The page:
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Encyclopedia > Seventh Crusade

The Seventh Crusade was a crusade led by Louis IX of France from 1248 to 1254. The Siege of Antioch, from a medieval miniature painting, during the First Crusade. ... Combatants Christendom, Catholicism West European Christians, Armenian Kingdom of Cilicia Seljuks, Arabs and other Muslims The First Crusade was launched in 1095 by Pope Urban II with the dual goals of liberating the sacred city of Jerusalem and the Holy Land from Muslims and freeing the Eastern Christians from Muslim... // The Crusade of 1101 was a minor crusade of three separate movements, organized in 1100 and 1101 in the successful aftermath of the First Crusade. ... The fall of Edessa, seen here on the right of this map (c. ... The Third Crusade (1189–1192), also known as the Kings Crusade, was an attempt by European leaders to reconquer the Holy Land from Saladin. ... The Entry of the Crusaders into Constantinople (Eugène Delacroix, 1840). ... The Albigensian Crusade or Cathar Crusade (1209 - 1229) was a 20-year military campaign initiated by the Roman Catholic Church to eliminate the heresy of the Cathars of Languedoc. ... The Childrens Crusade is the name given to a variety of fictional and factual events in 1212 that combine some or all of these elements: visions by a French and/or German boy, an intention to peacefully convert Muslims to Christianity, bands of children marching to Italy, and children... Frisian crusaders confront the Tower of Damietta, Egypt. ... This article does not cite any references or sources. ... The Shepherds Crusade is two separate events from the 13th and 14th century. ... The Eighth Crusade was a crusade launched by Louis IX of France, (who was by now in his mid-fifties) in 1270. ... This article or section does not adequately cite its references or sources. ... The Aragonese Crusade or Crusade of Aragón was declared by Pope Martin IV against the king of Aragón, Peter III the Great, in 1284 and 1285. ... The Alexandrian Crusade of October 1365[1] was a seaborne[2] Crusade on Alexandria led by Peter I of Cyprus. ... // Combatants Ottoman Empire Kingdom of Hungary, France, Wallachia, Holy Roman Empire Commanders Bayezid I Sigismund of Hungary, John of Nevers #, Mircea the Elder Strength About 100,000 About 100,000 estimated to be more due capabilites of the coilition (120,000-200,000) Casualties About 35,000 About 35,000... The Teutonic knights in Pskov in 1240. ... The Northern Crusades, or Baltic Crusades, were undertaken by Western Europeans against the still heathen people of North Eastern Europe around the Baltic Sea. ... Crusades First – Peoples – German – 1101 – Second – Third – Fourth – Albigensian – Childrens – Fifth – Sixth – Seventh – Shepherds – Eighth – Ninth – Aragonese – Alexandrian – Nicopolis – Northern – Hussite – Varna – Otranto Hussite Wars Nekmer - SudomÄ•Å™ – Vítkov – VyÅ¡ehrad – Nebovidy - NÄ›mecký Brod – HoÅ™ice – Ústí nad Labem – Tachov – Lipany – Grotniki The Hussite Wars, also called... The Crusade of Varna was a string of events in 1443-1444 between the Kingdom of Hungary, the Serbian Despotate, and the Ottoman Empire. ... Combatants Ottoman Empire Kingdom of Naples Kingdom of Aragon Kingdom of Hungary Commanders Gedik Ahmed Pasha Francesco Largo † Alphonso II of Naples Strength Between 18,000 and 100,000 men. ... Combatants Ayyubid Crusaders Commanders Emir Fakr ed-din Saint Louis Strength 70,000 Unknown Casualties Unknown Unknown The Battle of Al Mansurah was fought on February 8, 1250 between the French Crusaders led by Louis IX and an Ayyubid army led Emir Fakr-ed-din. ... The Battle of Fariskur was fought on April 6, 1250 between the French Crusaders led by Louis IX and an Egyptian army. ... This article is about the medieval crusades. ... Louis IX (25 April 1215 – 25 August 1270), commonly Saint Louis, was King of France from 1226 to his death. ... For broader historical context, see 1240s and 13th century. ... For broader historical context, see 1250s and 13th century. ...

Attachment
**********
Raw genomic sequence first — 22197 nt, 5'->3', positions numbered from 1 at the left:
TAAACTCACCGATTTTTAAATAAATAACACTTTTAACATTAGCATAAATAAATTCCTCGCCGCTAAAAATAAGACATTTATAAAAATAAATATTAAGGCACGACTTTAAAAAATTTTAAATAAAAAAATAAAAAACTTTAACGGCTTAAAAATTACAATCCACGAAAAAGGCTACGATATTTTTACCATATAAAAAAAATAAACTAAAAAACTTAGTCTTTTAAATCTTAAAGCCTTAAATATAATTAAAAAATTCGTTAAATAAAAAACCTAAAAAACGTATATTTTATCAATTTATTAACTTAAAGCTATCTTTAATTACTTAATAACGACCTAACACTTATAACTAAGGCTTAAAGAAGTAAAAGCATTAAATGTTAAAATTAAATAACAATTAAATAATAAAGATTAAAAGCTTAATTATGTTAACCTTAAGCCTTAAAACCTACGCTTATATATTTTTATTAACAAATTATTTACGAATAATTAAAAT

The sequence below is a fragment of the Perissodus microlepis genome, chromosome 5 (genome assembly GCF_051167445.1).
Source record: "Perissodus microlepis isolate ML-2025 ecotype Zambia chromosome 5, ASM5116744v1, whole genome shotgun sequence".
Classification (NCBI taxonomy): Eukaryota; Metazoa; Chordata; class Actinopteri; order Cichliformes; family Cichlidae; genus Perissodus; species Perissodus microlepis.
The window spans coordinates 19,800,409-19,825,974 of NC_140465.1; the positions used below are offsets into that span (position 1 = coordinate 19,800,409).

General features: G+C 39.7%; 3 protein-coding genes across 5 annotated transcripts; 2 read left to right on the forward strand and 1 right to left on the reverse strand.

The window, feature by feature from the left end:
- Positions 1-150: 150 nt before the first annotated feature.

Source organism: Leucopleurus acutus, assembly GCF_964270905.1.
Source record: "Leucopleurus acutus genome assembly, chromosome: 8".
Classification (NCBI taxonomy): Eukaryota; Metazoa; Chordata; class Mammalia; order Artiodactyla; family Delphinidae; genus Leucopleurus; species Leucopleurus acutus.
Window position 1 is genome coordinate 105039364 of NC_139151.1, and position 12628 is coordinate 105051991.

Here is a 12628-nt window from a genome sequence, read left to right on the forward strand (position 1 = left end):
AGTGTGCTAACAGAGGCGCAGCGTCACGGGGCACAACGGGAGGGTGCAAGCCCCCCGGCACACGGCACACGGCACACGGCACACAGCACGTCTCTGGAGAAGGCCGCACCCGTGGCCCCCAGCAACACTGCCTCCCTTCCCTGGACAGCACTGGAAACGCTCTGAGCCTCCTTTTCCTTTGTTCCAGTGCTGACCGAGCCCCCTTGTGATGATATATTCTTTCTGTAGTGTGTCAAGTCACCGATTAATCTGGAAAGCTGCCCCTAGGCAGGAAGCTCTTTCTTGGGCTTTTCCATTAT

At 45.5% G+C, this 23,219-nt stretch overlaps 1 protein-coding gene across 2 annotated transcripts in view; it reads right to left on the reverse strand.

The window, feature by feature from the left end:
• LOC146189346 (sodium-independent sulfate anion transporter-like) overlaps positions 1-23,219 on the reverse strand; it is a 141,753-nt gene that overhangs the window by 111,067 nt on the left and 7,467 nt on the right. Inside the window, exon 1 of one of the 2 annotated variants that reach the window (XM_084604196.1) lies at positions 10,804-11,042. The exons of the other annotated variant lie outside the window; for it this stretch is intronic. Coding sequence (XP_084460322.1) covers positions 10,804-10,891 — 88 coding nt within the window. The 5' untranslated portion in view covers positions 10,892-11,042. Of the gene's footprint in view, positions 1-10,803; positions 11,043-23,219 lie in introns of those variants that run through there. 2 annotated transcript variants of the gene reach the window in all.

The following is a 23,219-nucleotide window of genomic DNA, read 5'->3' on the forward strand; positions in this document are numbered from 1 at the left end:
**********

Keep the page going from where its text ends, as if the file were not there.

Contents

Background